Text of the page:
By Sean Pendergast
By Sean Pendergast
By Sean Pendergast
By Jeff Balke
By Richard Connelly
By Jeff Balke
By Casey Michel
By Craig Hlavaty
Wondering about Wonderland
Online readers comment on "Enter at Your Own Risk," by D.L. Groover, January 28:
Not a fan: Wonderland was an overblown, horribly written, boring piece of crap. All the characters are bare-bone, empty vessels whose only purpose is to introduce the audience to the next garish set piece.
Any attempt to add any characterization ends up promoting frighteningly casual misogyny and racism, from the "jive-talking" black man caterpillar to the Filipino gentleman parading around in "brown face" as a vulgar cholo stereotype. Then there's the exploitative scene in which a representation of a woman's abusive ex-husband teaches her the important lesson of keeping her mouth shut, if she knows what's good for her. He was actually introduced earlier as a demanding, emotionally distant lout, but is now supposed to gain the audience's empathy, scriptwise, because the woman has been exposed as obsessing over silly little problems that must be belittled and solved by the more rational men around her.
This was hastily written and awkwardly directed. A trained monkey pulling random words out of a hat could form a script of more artistic merit, but hey, at least some of the songs are catchy.
The biggest laugh of the night had to be the dramatic lines actually being punctuated by thunderclaps during the extended and excruciatingly dull exposition. Once I heard that thunder, I began to smile, as I thought I was watching a brilliantly sly satire of the modern musical. My enjoyment evaporated as I began to realize the show wasn't satire at all. Houston deserves better from the Alley Theatre.
Agreed: We saw this turkey in Florida last month — strictly DOA.
It's fun: I think what's missing from everyone's criticism is that the audiences are loving it. Everyone is thoroughly entertained. Please remember that the show is in its infancy. In the Heights took seven years to finally make it. This show hasn't even been alive for two.
Cheap tickets: If the show's shortcomings are to be excused due to its "infancy," maybe they should offer a steep discount on the tickets. Otherwise, it's just an expensive, unentertaining turd that hopes to blossom into a slightly entertaining turd.
Problems at Ziggy's
Online readers comment on "Ziggy's in Montrose Might Close Over Parking Dispute," Eating Our Words blog, by Paul Knight, January 27:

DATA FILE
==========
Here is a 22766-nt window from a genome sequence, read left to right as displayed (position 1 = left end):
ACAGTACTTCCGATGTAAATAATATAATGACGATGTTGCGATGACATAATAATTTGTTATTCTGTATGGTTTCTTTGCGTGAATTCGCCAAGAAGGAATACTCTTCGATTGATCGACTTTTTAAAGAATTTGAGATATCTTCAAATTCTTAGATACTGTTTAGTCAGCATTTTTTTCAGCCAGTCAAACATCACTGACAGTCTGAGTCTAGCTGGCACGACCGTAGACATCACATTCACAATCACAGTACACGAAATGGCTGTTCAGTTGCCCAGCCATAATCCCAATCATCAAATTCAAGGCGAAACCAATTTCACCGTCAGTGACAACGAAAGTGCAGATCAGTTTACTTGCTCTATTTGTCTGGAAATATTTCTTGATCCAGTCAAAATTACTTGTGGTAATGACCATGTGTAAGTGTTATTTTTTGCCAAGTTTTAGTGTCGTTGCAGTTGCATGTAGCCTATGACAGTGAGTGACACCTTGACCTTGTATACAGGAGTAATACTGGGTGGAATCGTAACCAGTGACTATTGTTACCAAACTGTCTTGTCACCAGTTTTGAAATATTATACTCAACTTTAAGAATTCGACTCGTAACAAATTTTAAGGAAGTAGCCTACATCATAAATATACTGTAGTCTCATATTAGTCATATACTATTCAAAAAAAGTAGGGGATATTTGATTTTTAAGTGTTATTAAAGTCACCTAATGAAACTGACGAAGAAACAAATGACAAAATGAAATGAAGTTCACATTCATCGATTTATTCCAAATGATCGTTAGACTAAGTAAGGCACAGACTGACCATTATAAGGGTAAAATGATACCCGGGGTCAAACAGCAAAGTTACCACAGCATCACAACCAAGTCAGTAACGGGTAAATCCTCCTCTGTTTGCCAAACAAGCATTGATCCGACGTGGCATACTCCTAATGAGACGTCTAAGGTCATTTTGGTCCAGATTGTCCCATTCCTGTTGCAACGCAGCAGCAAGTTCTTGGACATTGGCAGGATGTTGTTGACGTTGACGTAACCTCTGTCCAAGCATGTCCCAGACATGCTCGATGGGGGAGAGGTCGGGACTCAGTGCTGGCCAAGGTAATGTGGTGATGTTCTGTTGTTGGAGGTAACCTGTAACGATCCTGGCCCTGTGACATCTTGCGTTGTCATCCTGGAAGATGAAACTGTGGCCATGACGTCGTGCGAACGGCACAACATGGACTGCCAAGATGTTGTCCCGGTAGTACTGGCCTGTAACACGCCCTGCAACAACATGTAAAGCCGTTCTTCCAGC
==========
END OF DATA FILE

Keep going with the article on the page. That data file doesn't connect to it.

Max it out: Personally, I'd rather see a maximum number of parking spaces, not a minimum. If I owned a business and I thought it wouldn't deplete customer patronage too much, I'd consider just putting in a bike rack, a wide sidewalk and a sign pointing to the nearest bus/rail stop. People who really want to drive everywhere have plenty of exurbs where they can do just that all day long.
Why? That rule makes sense in the burbs, but not in the city. How many bars/restaurants in NYC have eight parking spaces? They seem to do okay.
If there isn't enough parking, the restaurant will close. Why do we have to put these rules in place?
Paving the city: It's as though there's a conspiracy to pave over most of Houston with parking lots — many of which end up with mandatory valet. Is someone in city planning getting kickbacks from valet companies?
While I can see the point of view that parking spaces are a countermeasure for a lot of neighborhoods whose residents don't like business patrons parking up and down their streets, it doesn't seem in the long-term best interest of urban planning to make it mandatory.
What do downtown restaurants do? There's plenty that don't have their own parking lots. Are they exempt?
Stay out of it: I walk to Ziggy's probably once a week and know a number of people who do the same. People who want to drive and park can either find it on the street somewhere or not eat there. If the lack of parking reduces patronage, then that is Ziggy's problem. I don't see why the city has cause to regulate it. As long as Ziggy's maintains its handicap parking and is ADA-compliant, the city should stay out of it.
Blocking the streets: Why does everyone assume Ziggy's has some sort of God-given right to exist? Oh, because you live nearby and have eaten there. Montrose used to be a real neighborhood. The parking rule apparently exists to protect what few homeowners still live there, so that they don't have to contend with additional cars blocking their streets. If Houston had a zoning ordinance, this wouldn't be a problem.